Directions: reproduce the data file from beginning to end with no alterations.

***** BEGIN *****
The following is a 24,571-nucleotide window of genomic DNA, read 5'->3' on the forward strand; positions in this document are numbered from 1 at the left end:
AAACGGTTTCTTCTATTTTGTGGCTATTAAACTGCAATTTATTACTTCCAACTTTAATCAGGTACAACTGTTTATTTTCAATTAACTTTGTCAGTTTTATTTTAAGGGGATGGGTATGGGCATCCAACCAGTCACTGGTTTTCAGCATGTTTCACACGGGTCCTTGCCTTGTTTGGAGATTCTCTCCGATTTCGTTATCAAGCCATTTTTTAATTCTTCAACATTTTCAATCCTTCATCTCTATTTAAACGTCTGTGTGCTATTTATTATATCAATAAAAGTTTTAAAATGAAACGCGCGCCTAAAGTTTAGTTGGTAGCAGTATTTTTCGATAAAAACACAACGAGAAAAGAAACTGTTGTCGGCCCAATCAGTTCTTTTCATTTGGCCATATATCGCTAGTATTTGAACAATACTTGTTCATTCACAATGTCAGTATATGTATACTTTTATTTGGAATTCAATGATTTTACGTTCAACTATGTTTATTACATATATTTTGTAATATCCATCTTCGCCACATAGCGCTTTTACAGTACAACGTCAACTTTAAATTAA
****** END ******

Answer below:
The following is a 24,571-nucleotide window of genomic DNA, read 5'->3' on the forward strand; positions in this document are numbered from 1 at the left end:
AAACGGTTTCTTCTATTTTGTGGCTATTAAACTGCAATTTATTACTTCCAACTTTAATCAGGTACAACTGTTTATTTTCAATTAACTTTGTCAGTTTTATTTTAAGGGGATGGGTATGGGCATCCAACCAGTCACTGGTTTTCAGCATGTTTCACACGGGTCCTTGCCTTGTTTGGAGATTCTCTCCGATTTCGTTATCAAGCCATTTTTTAATTCTTCAACATTTTCAATCCTTCATCTCTATTTAAACGTCTGTGTGCTATTTATTATATCAATAAAAGTTTTAAAATGAAACGCGCGCCTAAAGTTTAGTTGGTAGCAGTATTTTTCGATAAAAACACAACGAGAAAAGAAACTGTTGTCGGCCCAATCAGTTCTTTTCATTTGGCCATATATCGCTAGTATTTGAACAATACTTGTTCATTCACAATGTCAGTATATGTATACTTTTATTTGGAATTCAATGATTTTACGTTCAACTATGTTTATTACATATATTTTGTAATATCCATCTTCGCCACATAGCGCTTTTACAGTACAACGTCAACTTTAAATTAA